Sabrina Ionescu eyes playing overseas after missing most of WNBA rookie season

New York Liberty guard Sabrina Ionescu, who missed most of her rookie season with an ankle injury, said she is considering playing overseas this winter to help prepare for the 2021 WNBA season.

Ionescu spoke on a videoconference call Wednesday, the day after the 2020 WNBA season ended with the Seattle Storm beating the Las Vegas Aces for the championship in Bradenton, Florida. Many WNBA players compete in overseas leagues, where several of the best make more than they do in the U.S.-based league.

But Ionescu, the WNBA's No. 1 draft pick in April following a legendary college career at Oregon, said it wouldn't be a financial decision for her. She is concerned about her time away from competitive basketball, having not played since she was injured July 31. She is doing basketball workouts now, but that doesn't include contact.

"Partially that has to do with COVID, because I'm not trying to find random people at the gym to play against," said Ionescu, who is home in California. "I did yoga this morning at 7, yoga and Pilates. I did some cardio, lifted, going to do a basketball workout and recovery. So I really have a very full day."

Ionescu said that if she goes overseas, it would not be until later in that season, like in January or February, and that Europe is her most likely destination.

"I wouldn't really be going for the money," Ionescu said. "I'd be going for a couple months to kind of just get back into playing basketball, playing against other players. It's really easy to just go through workouts [alone], and it's completely different to play 5-on-5 with refs.

"There's a few [overseas] teams that I was talking to before the WNBA season started. So I'll still be talking to them and see if I can go out there later."

Ionescu suffered a Grade 3 sprain to her left ankle in the second quarter of the Liberty's July 31 game against Atlanta. She was bringing the ball upcourt and severely rolled the ankle when she stepped on the foot of Atlanta's Betnijah Laney. She said that at first, she still hoped she would be able to return to play.

"Then obviously sitting in a hospital, you're wondering, 'How bad is it?'" Ionescu said. "Then kind of just trying to stay calm through it all. Very blessed to not have needed surgery and been able to just take my time and recover."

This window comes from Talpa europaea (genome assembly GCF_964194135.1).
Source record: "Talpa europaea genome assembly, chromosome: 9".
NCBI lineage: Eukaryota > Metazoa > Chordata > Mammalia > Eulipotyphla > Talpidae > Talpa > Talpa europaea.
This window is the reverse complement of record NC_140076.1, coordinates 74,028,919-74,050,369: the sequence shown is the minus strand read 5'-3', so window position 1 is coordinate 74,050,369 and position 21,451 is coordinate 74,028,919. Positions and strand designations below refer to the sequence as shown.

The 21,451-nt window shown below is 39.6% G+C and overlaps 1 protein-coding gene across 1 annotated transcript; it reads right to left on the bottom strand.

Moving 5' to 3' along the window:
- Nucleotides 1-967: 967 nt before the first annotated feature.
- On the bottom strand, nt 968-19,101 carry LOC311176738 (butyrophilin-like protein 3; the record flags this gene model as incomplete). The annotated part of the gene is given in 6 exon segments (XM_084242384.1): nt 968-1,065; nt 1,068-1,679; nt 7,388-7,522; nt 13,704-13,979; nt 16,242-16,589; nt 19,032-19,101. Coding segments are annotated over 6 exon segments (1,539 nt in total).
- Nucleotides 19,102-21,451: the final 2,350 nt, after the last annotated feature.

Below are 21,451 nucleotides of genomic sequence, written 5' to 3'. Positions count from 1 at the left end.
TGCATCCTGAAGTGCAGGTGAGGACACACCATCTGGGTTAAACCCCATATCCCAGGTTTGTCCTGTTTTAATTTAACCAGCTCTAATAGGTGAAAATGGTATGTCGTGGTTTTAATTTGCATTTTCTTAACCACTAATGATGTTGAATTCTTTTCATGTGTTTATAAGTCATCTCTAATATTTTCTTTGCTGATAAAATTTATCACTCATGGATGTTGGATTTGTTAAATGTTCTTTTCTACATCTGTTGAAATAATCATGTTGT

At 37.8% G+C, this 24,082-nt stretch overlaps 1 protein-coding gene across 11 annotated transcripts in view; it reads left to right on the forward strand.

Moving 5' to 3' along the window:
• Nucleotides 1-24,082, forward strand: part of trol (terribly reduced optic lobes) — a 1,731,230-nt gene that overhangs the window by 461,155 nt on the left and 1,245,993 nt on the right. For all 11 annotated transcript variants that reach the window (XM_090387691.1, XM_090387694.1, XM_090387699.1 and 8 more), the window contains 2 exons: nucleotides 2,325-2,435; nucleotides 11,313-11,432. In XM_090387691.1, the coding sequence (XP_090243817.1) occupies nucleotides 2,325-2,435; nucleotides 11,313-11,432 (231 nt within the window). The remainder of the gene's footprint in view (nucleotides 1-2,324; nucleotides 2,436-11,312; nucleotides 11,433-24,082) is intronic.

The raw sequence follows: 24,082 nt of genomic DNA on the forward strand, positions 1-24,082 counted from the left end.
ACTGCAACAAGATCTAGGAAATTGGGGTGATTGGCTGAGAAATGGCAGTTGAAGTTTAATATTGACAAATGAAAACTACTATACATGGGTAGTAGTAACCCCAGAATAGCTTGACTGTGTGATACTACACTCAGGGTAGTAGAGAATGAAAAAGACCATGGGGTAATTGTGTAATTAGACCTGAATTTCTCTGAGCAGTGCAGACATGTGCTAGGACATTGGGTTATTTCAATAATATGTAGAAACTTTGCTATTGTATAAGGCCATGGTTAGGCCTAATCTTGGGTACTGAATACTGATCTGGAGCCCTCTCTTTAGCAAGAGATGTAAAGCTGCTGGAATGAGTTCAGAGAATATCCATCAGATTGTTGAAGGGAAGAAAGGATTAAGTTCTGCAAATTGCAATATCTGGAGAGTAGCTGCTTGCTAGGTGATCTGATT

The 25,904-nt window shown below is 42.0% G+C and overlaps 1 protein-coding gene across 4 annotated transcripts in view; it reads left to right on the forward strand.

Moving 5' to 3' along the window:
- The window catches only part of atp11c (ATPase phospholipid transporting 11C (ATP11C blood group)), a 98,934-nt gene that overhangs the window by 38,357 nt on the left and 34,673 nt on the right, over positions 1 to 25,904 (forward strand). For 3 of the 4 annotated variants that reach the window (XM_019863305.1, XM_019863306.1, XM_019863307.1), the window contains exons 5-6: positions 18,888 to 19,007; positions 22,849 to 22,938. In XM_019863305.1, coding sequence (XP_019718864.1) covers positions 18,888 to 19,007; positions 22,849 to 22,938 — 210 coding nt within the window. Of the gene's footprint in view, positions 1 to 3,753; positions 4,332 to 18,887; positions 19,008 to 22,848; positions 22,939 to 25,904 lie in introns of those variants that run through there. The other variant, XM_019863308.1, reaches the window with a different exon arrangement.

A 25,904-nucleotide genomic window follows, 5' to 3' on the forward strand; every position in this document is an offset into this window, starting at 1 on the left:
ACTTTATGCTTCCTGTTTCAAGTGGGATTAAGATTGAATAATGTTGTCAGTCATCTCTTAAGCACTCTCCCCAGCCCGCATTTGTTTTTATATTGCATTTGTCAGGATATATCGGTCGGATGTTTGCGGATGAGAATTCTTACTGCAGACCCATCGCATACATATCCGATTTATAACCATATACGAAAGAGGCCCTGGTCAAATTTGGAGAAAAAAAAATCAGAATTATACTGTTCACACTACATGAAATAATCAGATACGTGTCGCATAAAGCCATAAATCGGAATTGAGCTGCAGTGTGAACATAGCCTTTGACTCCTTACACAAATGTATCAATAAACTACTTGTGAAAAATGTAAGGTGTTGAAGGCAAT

Ionescu left the WNBA's bubble and saw a foot specialist in New York. Then she went back to her family in California. Ionescu said the injury resulted in some down time that was kind of a blessing in disguise after a very busy and emotional 2019-20 college season, even though she missed being with the Liberty.

Last November things started rolling when the Ducks upset the U.S. national team in an exhibition in Eugene, Oregon. Then Ionescu had a senior season in which she pushed her NCAA-record triple-double total to 26 and became the first player in college basketball, men's or women's, to reach the 2,000-points/1,000 assists/1,000 rebounds milestone. She hit the final rebounding part of that on Feb. 24, after earlier in the day speaking at a Staples Center memorial service for Kobe Bryant and daughter Gianna, killed in a January helicopter crash.

Bryant had many friends in the women's game, including Ionescu, whom he helped mentor. During Wednesday's interview, Ionescu wore a jacket with a heart-shaped patch including the numbers 8 and 24, worn by Bryant during his NBA career.

Following a 31-2 record that included the Pac-12 regular-season and tournament titles, Ionescu and the Ducks were eager for another shot at the NCAA championship after falling in the national semifinals in 2019. But, of course, the COVID-19 pandemic canceled the 2020 NCAA tournament.

"If this year wouldn't have happened to me, I think it would have been more of a devastating kind of season-ending injury," Ionescu said. "But I think I kind of just took it. And just [said], 'What's next? What can I do now to get better?'

"I think this time that I've had, obviously being at home, seeing my family more than I ever have, [has helped]. Just starting this foundation of what I want to do with my career ... with nutrition, starting to get my body right in all aspects. It's really given me time to reflect."

Ionescu did play two-and-a-half games this WNBA season, scoring 33 points in her second game, against Dallas and her former Oregon teammate Satou Sabally. Ionescu said she feels fortunate to at least have that WNBA experience to take into next season.

The Liberty finished last in the league without her, going 2-20. But with seven rookies on the roster including Ionescu, not much had been expected this season for the Liberty anyway.

Ionescu hopes that the experience the rest of the Liberty players got this year, her coming back, plus the return of 2019 No. 2 overall draft pick Asia Durr -- she missed this season after battling COVID-19 -- will produce different results for New York in 2021.

"Hopefully next year, still starting from the ground up, but I think expectations are going to be a lot higher," she said. "Personally, I was able to see what it was like, but also as a team, our core group of young players got that year under their belt."

And asked her thoughts on her Liberty jersey ranking fourth in sales despite her missing most of the season, Ionescu chuckled.

"I thought that was really cool to see," she said. "Got to get that to 1, though. I'm a little bit competitive, even if it's jersey-selling."